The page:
These long run fears are heightened by the Trump administration’s desire to pass a “Phase 2” of the tax bill aimed at solidifying tax cuts for individuals past their expiration date in 2025. Such a bill would potentially result in a spike in economic growth in the short run – similar to Phase 1 – but would accelerate the timeline on long term debt concerns.
The main question in regards to long term debt anxiety is the extent to which they are long term. Analysts have yet to reach any consensus on when the economy will begin to see the major detrimental impacts of sustained ballooning debt and deficits.
In such a market, traders should focus on exploiting the short term benefits the tax bill will have on the economy: strong growth and an accelerated rate hike timeline to combat inflation are the main macroeconomic trends for the next 3-5 years.
Similarly, the full benefit of the tax cut on individuals and corporations has yet to be fully understood as the conservative nature of analyst estimates ought to be taken into account. Nonetheless, recent earnings reports do provide immediate feedback as to the impact of said tax reform.
In examining these factors, JP Morgan shines as a stock primed to take advantage of these macroeconomic trends. An accelerated rate hike timeline benefits financials as a sector as higher interest rates increase revenue from lending. As the largest bank in the US by assets, JP Morgan is set to benefit the most from these increased rates along with other large banks such as Bank of America and Wells Fargo.
JP Morgan is also coming off its Friday earnings beating quarterly expectations by reaching $2.37 in earnings per share (EPS) – Reuters expected a $2.28 EPS – and raking in a company record in return on equity. Wells Fargo and Citigroup reported $1.12 and $1.68 EPS respectively on Friday as well.
The new tax law cut JP Morgan’s first quarter income tax by 4.4% in comparison to last year’s first quarter, a factor in helping JP Morgan achieve a sustainable 13% increase in revenue from last year.
Despite a positive earnings report and buy and overweight ratings from analysts, JP Morgan’s stock fell almost 3% on Friday to $110.30 as investors took their profits.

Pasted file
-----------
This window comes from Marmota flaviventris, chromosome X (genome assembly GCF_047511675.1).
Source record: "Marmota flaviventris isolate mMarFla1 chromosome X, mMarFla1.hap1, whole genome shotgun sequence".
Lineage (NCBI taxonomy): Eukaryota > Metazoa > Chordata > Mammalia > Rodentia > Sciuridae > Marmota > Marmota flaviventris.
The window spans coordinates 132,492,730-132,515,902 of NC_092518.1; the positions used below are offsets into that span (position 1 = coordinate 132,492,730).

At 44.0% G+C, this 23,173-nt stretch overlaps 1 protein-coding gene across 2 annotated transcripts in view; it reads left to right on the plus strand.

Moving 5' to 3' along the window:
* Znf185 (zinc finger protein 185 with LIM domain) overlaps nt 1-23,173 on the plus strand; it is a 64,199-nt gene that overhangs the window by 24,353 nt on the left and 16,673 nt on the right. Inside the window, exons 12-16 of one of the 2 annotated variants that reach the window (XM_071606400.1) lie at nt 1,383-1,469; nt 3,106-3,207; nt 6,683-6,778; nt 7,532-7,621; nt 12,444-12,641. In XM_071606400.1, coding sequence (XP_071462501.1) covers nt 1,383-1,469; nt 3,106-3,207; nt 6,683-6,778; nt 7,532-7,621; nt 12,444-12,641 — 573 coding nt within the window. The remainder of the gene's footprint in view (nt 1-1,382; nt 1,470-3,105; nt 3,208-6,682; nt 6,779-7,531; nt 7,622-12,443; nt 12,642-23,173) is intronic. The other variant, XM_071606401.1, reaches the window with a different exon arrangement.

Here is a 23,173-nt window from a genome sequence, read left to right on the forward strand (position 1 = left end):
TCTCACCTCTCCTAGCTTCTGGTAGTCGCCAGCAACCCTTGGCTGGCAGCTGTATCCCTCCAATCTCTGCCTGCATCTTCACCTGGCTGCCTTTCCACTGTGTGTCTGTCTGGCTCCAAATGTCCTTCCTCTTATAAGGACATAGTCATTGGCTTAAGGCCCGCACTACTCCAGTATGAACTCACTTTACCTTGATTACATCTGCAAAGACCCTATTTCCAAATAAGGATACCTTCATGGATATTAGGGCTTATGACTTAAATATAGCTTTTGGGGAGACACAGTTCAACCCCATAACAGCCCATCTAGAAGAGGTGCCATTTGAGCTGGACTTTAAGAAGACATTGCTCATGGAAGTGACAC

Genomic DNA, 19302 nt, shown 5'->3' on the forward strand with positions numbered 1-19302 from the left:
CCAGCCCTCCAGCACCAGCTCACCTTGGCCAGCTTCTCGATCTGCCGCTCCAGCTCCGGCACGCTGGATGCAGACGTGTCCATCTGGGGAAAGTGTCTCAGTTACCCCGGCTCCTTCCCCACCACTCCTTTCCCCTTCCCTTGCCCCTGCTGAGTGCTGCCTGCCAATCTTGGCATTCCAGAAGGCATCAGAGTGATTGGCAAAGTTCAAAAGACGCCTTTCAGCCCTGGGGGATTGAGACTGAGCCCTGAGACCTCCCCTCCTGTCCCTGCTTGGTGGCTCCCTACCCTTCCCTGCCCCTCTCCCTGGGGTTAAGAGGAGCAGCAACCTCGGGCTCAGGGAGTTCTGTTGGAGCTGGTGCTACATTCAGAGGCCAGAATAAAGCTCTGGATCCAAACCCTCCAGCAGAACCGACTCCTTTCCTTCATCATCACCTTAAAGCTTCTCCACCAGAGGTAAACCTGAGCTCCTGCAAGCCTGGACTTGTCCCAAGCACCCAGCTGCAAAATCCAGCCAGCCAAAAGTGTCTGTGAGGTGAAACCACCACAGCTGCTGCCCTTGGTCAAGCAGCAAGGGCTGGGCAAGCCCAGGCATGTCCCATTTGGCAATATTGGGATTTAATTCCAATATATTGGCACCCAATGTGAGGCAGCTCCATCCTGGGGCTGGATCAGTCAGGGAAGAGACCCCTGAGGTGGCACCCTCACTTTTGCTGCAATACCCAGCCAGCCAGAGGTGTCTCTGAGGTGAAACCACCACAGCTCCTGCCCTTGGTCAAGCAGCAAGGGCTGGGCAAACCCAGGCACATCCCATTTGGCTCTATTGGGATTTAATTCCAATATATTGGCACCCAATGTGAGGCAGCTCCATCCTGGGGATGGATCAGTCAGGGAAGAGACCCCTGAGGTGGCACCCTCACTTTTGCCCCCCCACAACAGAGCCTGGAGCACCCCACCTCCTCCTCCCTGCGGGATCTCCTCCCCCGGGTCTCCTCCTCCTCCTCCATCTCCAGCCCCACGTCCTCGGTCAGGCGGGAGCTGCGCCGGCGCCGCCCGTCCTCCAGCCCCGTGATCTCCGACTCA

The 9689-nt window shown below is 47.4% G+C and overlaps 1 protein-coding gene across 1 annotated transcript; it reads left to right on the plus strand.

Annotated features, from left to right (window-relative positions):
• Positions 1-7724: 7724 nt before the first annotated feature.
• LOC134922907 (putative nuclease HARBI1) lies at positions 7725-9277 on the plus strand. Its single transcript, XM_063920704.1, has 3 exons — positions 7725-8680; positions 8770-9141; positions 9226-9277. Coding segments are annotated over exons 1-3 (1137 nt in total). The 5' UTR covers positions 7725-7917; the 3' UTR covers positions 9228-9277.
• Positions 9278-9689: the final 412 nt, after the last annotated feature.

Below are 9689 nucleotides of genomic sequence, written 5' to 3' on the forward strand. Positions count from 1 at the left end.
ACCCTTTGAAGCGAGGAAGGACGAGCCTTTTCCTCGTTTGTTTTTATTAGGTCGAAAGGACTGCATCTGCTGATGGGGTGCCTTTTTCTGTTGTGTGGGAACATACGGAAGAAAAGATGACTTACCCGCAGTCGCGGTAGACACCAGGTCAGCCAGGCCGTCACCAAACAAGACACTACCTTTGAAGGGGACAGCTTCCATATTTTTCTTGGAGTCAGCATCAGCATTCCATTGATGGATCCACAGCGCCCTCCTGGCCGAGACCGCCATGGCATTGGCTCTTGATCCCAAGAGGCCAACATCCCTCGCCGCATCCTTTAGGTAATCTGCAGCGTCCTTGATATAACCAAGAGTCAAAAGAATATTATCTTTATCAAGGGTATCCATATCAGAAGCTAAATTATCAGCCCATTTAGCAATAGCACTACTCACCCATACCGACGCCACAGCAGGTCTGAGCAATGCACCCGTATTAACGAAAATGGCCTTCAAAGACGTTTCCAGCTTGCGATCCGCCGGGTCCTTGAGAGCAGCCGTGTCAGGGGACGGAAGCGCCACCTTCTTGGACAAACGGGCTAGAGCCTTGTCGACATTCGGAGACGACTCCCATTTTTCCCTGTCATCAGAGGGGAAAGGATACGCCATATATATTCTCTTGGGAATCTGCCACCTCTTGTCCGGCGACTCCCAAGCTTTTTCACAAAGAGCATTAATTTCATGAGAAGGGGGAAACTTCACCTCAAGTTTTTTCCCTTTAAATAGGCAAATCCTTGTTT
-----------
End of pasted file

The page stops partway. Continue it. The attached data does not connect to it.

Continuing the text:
With a strong earnings report tailwind, an outlook of interest rate hikes increasing revenue, and strong general economic growth, JP Morgan is in an ideal position to capitalize on short-term deficit-related repercussions and economic growth without the baggage its competitors such as Wells Fargo have with potential $1 billion fines.
As other banks such as Bank of America release their earnings this week, questions as to valuation and the extent to which interest rate hikes are already priced into financials will begin to come into focus; however with strong analyst outlook and price to earnings at 15.70, JP Morgan is short term investment traders ought to consider in their portfolio.
No trending posts yet this week
- Check back for new topics!
- Check back for new topics!
Understanding and Exploiting the Deficit & National Debt – A Response to the CBO’s Report
The Research Triangle’s Potential to be the Next Silicon Valley
Russia’s Economic Motivations in Syria
The Next Big Housing Crisis
Regulation as Opportunity Ahead of Facebook’s Earnings
A Bearish Perspective on Tech and FAANG – Politics, Interest Rates, & Peak Earnings Concerns
Mystique of the Southeast
The Trial of Mark Zuckerberg and the Tech Industry
The Economics of an NBA Superteam
Oil and Gas Industry Outlook
Often, great ideas can get lost in the noise and chaos of the early stage community. We have created a platform to incite valuable interactions between all members of the community.
You can learn more about investing in Regulation D and Regulation A offerings from the SEC or FINRA.
Copyright (c) 2017 | All Rights Reserved. | NanoVest, Inc.